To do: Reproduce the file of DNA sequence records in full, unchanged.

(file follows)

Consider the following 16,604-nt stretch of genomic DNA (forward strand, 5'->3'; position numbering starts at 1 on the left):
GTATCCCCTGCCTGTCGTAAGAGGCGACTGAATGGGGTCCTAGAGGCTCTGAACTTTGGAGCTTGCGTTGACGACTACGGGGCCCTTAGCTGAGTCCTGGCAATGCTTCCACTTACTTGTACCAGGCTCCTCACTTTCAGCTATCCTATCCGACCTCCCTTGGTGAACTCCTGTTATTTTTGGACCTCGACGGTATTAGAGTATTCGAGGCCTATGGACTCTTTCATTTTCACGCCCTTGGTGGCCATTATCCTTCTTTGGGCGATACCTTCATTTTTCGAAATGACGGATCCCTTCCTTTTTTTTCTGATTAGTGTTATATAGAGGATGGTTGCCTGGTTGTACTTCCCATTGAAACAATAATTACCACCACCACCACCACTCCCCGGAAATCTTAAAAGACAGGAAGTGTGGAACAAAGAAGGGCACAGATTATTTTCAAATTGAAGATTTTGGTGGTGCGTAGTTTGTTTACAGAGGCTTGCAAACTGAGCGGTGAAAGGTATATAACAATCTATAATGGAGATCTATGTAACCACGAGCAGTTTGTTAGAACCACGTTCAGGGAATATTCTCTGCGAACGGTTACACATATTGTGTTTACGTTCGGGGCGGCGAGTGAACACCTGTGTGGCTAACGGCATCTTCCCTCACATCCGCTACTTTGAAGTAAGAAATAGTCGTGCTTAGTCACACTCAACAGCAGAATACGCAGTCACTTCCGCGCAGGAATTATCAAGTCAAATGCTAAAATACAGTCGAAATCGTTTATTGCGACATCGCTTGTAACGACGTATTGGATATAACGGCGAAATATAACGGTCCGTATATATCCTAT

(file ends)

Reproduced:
Consider the following 16,604-nt stretch of genomic DNA (forward strand, 5'->3'; position numbering starts at 1 on the left):
GTATCCCCTGCCTGTCGTAAGAGGCGACTGAATGGGGTCCTAGAGGCTCTGAACTTTGGAGCTTGCGTTGACGACTACGGGGCCCTTAGCTGAGTCCTGGCAATGCTTCCACTTACTTGTACCAGGCTCCTCACTTTCAGCTATCCTATCCGACCTCCCTTGGTGAACTCCTGTTATTTTTGGACCTCGACGGTATTAGAGTATTCGAGGCCTATGGACTCTTTCATTTTCACGCCCTTGGTGGCCATTATCCTTCTTTGGGCGATACCTTCATTTTTCGAAATGACGGATCCCTTCCTTTTTTTTCTGATTAGTGTTATATAGAGGATGGTTGCCTGGTTGTACTTCCCATTGAAACAATAATTACCACCACCACCACCACTCCCCGGAAATCTTAAAAGACAGGAAGTGTGGAACAAAGAAGGGCACAGATTATTTTCAAATTGAAGATTTTGGTGGTGCGTAGTTTGTTTACAGAGGCTTGCAAACTGAGCGGTGAAAGGTATATAACAATCTATAATGGAGATCTATGTAACCACGAGCAGTTTGTTAGAACCACGTTCAGGGAATATTCTCTGCGAACGGTTACACATATTGTGTTTACGTTCGGGGCGGCGAGTGAACACCTGTGTGGCTAACGGCATCTTCCCTCACATCCGCTACTTTGAAGTAAGAAATAGTCGTGCTTAGTCACACTCAACAGCAGAATACGCAGTCACTTCCGCGCAGGAATTATCAAGTCAAATGCTAAAATACAGTCGAAATCGTTTATTGCGACATCGCTTGTAACGACGTATTGGATATAACGGCGAAATATAACGGTCCGTATATATCCTAT